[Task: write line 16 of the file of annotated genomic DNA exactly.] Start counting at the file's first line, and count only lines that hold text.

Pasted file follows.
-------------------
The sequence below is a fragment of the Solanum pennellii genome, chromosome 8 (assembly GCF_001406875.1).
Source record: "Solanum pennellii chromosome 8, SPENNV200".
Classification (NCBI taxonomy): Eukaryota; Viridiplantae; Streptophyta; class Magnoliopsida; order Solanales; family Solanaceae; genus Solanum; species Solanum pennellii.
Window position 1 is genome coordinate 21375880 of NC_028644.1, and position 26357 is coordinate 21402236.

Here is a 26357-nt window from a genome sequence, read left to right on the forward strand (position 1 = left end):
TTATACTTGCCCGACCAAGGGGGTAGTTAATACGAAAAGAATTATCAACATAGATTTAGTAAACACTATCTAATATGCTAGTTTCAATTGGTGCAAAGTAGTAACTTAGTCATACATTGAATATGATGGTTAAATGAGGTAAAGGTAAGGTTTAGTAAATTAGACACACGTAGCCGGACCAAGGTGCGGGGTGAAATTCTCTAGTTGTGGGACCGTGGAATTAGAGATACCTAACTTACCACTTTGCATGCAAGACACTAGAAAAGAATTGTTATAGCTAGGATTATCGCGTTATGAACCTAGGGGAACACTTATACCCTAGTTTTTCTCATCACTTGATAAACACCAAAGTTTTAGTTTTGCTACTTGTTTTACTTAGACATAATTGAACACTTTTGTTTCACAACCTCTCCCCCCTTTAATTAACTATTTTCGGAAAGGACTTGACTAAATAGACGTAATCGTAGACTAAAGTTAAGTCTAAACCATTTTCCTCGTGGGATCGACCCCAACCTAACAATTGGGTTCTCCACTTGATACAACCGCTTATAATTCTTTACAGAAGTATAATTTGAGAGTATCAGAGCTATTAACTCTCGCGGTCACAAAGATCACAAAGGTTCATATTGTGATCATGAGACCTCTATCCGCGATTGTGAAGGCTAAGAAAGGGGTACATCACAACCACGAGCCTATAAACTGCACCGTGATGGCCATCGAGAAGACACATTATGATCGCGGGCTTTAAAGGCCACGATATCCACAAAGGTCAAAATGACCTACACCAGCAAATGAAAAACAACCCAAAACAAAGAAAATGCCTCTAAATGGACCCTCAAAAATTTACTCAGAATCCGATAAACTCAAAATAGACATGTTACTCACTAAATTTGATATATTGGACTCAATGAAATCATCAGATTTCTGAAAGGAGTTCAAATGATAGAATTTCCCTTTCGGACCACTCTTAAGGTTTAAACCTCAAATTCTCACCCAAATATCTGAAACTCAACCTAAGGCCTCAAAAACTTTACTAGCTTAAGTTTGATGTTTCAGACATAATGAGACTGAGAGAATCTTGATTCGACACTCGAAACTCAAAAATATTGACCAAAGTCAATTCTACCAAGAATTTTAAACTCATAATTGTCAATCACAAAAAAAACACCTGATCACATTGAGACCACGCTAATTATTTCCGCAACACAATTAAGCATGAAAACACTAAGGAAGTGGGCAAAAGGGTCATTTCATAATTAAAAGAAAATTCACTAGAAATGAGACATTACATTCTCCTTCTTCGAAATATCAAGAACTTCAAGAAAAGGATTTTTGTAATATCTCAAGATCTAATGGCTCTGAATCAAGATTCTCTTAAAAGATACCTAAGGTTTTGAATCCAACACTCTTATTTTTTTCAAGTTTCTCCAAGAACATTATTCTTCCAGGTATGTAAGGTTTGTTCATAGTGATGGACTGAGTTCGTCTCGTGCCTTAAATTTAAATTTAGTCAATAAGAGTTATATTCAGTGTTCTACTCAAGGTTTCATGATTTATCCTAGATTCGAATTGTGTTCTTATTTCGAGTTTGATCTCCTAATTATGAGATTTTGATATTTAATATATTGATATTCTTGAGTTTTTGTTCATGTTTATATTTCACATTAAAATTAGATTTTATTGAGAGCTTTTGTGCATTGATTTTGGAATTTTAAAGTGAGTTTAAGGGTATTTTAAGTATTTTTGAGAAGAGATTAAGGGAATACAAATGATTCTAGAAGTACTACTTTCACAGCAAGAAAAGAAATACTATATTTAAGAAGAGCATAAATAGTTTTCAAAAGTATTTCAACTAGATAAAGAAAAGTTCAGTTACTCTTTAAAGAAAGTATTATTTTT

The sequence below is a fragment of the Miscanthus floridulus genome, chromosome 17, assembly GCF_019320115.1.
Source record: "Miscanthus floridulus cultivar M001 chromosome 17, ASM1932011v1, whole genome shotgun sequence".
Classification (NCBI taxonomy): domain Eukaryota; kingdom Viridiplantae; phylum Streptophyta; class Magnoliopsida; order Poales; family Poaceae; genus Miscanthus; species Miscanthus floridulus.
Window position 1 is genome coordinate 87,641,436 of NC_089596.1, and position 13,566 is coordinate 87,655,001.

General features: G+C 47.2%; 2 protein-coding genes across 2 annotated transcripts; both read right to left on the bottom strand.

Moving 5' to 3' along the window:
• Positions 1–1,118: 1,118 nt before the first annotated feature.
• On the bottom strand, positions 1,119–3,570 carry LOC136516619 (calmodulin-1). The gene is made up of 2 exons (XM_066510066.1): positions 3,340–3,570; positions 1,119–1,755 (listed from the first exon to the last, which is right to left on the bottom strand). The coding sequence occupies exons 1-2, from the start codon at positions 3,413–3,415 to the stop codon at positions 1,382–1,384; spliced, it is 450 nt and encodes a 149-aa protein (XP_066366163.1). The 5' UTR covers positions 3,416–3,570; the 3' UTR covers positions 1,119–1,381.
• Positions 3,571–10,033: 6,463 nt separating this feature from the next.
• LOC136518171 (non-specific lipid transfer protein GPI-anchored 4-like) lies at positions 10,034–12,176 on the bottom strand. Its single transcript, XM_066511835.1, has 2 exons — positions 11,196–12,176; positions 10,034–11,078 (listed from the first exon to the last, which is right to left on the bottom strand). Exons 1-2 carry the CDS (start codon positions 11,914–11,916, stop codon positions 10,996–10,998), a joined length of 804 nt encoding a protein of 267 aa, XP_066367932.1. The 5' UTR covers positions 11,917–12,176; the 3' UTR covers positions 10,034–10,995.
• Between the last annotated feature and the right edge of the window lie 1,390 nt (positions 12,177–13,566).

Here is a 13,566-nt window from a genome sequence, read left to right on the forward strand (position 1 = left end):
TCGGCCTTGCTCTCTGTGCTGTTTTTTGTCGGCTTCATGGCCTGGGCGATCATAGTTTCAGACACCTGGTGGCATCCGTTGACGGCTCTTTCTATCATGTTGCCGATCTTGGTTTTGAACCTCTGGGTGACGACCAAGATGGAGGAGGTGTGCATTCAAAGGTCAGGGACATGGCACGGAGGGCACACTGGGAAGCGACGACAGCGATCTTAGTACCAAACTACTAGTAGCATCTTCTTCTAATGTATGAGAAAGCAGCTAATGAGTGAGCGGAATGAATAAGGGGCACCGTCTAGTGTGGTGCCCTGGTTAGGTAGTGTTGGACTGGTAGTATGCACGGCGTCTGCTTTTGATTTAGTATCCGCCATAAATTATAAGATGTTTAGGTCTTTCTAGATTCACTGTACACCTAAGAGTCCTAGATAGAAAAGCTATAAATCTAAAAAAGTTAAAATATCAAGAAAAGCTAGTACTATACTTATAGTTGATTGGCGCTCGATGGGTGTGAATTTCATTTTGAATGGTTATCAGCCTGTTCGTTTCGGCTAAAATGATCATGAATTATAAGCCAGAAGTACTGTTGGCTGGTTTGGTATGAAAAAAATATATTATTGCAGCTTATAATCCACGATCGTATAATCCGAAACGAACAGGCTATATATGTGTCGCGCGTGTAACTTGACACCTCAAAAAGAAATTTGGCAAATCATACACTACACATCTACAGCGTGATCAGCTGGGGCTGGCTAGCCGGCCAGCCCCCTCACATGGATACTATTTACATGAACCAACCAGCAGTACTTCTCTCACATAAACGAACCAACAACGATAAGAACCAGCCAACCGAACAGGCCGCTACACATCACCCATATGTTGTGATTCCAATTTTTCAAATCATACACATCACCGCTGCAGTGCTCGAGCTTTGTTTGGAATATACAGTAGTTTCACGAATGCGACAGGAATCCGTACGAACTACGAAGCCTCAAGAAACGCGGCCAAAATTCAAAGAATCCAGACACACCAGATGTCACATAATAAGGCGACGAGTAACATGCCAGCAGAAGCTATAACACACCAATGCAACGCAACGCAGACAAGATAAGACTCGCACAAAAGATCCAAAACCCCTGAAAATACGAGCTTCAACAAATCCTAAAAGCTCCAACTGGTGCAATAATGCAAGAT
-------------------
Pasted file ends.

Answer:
• LOC136518171 (non-specific lipid transfer protein GPI-anchored 4-like) lies at positions 10,034–12,176 on the bottom strand. Its single transcript, XM_066511835.1, has 2 exons — positions 11,196–12,176; positions 10,034–11,078 (listed from the first exon to the last, which is right to left on the bottom strand). Exons 1-2 carry the CDS (start codon positions 11,914–11,916, stop codon positions 10,996–10,998), a joined length of 804 nt encoding a protein of 267 aa, XP_066367932.1. The 5' UTR covers positions 11,917–12,176; the 3' UTR covers positions 10,034–10,995.